MIAMI – American Airlines (AA) has added its Airbus A330-200s to the list of aircraft types it now plans to permanently retire due to demand erosion from the Covid-19 pandemic, the company said Thursday ahead of its third-quarter earnings call.
The airline has already retired 150 airplanes in a fleet streamlining effort that saw it shed its Boeing 757s and 767s, Embraer E190s, Airbus A330-300s, Bombardier CRJ200s, and “certain other” regional aircraft. Out of a fleet of 1,350 airplanes, some 200 sit grounded due to the pandemic.
In other news from the airline, AA has reached an agreement with US-based aircraft manufacturer Boeing to defer the delivery of 18 of their 737-MAX aircraft. They will now take delivery of these aircraft between 2021 and 2024.
The company also finalized a series of sale-leaseback transactions to finance its remaining Airbus A321 deliveries in 2021. As a result, American now has financing secured for all of its planned deliveries through next year.
The moves account for part of what the airline calls aggressive action to reduce costs and preserve cash amid a reported net loss of US$2.4bn during the third quarter; the airline estimates it has removed some US$17bn from its operating and capital budgets for this year, achieved primarily through cost savings achieved from reduced flying.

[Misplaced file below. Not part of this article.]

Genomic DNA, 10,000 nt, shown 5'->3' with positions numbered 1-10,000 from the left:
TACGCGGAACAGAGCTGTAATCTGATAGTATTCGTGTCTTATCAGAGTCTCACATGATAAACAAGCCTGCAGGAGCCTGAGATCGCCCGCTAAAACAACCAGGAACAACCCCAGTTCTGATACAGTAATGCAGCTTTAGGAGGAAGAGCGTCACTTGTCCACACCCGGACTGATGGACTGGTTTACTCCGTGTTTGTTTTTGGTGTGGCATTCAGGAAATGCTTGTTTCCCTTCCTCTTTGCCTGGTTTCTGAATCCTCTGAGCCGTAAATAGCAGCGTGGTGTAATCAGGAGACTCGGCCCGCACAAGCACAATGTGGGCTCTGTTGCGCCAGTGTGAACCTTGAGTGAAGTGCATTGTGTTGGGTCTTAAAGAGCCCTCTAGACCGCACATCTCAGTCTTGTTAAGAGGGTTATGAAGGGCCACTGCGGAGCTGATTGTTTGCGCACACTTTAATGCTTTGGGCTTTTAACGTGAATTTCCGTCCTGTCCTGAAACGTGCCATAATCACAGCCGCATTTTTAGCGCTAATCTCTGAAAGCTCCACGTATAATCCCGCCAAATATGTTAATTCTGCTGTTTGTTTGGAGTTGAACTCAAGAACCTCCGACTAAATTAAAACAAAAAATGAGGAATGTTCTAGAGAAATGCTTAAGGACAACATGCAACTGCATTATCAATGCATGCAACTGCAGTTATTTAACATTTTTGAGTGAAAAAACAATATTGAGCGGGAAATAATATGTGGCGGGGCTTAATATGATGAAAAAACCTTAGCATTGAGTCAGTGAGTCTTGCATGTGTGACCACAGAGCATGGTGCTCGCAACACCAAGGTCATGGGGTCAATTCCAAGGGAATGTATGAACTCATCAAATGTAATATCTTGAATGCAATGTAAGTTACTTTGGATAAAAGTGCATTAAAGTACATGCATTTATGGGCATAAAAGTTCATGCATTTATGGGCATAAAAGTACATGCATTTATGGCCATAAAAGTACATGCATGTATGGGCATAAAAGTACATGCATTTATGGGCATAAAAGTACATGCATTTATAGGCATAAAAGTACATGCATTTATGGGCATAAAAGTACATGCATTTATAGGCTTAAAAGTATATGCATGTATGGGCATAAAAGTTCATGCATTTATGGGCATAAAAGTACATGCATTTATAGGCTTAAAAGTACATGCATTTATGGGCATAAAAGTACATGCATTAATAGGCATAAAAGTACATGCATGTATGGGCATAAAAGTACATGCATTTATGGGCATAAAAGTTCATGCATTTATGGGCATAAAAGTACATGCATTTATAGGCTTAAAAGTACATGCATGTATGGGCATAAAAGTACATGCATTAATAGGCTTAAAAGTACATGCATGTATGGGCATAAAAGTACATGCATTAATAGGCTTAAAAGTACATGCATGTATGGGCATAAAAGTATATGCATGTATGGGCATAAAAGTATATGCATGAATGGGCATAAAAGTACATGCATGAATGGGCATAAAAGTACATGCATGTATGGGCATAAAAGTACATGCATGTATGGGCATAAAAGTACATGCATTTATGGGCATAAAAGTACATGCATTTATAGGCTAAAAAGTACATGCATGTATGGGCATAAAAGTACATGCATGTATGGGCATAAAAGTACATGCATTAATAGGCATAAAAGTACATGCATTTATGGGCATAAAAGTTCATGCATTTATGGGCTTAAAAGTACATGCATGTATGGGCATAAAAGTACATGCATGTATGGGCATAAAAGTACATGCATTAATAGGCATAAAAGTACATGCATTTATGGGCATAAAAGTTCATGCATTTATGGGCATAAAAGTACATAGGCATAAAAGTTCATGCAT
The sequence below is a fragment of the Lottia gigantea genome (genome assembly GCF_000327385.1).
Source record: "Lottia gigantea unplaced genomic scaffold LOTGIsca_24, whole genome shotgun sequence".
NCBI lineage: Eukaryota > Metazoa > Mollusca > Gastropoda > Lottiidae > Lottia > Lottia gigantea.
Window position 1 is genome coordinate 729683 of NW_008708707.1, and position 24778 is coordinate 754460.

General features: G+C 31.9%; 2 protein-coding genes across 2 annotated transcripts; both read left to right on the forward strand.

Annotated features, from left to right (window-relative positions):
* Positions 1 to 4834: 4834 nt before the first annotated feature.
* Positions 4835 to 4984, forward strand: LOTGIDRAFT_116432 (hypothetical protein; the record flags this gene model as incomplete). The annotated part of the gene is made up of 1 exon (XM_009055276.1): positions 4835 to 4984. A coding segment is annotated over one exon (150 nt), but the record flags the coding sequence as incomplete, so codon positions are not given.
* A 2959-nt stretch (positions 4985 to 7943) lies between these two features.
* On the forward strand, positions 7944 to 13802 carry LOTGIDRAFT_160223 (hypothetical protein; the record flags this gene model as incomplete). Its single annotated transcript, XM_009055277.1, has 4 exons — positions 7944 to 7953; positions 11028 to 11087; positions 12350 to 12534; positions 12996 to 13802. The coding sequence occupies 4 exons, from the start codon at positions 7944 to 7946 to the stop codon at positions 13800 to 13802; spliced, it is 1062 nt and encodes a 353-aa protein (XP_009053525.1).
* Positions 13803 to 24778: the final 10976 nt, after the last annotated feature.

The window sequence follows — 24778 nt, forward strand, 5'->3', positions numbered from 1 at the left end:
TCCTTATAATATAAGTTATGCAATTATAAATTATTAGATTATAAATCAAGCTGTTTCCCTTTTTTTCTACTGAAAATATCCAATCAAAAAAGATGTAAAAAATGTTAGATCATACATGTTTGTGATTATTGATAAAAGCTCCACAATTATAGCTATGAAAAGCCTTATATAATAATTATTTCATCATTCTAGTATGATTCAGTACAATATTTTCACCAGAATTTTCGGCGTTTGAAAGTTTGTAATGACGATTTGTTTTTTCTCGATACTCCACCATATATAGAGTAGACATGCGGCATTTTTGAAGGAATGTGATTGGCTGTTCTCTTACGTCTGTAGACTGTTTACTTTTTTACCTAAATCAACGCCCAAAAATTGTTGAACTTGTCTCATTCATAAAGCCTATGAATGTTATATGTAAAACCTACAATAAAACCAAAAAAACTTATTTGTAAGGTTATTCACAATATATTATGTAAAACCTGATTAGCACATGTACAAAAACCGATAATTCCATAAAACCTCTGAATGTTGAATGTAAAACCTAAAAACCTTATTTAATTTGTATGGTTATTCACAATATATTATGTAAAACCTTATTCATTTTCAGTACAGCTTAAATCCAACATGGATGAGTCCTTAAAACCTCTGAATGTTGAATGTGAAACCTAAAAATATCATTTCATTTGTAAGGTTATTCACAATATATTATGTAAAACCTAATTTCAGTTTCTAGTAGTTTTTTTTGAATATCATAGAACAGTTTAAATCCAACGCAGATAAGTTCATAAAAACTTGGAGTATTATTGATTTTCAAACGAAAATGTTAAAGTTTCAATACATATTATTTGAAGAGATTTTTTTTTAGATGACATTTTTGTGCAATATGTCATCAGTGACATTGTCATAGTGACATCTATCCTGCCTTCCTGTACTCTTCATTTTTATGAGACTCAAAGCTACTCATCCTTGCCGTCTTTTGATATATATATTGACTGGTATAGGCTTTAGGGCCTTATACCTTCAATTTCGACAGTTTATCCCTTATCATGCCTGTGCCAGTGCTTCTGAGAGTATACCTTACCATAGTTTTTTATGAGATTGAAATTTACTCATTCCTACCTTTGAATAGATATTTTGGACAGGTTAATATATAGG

Although the company saw improvements in demand and load factors in the third quarter, it still expects to see a 50-percent reduction in fourth-quarter capacity year-over-year.
American Airlines CEO Doug Parker reiterated calls for another round of financial support from the federal government following the airline’s shedding of 19,000 jobs on October 1 with the expiration of the Coronavirus Aid, Relief, and Economic Security (CARES) Act’s Payroll Support Program. Another 20,000 employees have opted for “early out” or long-term leave.
Featured image: American Airlines Airbus A330-200 (N291AY) at Frankfurt Airport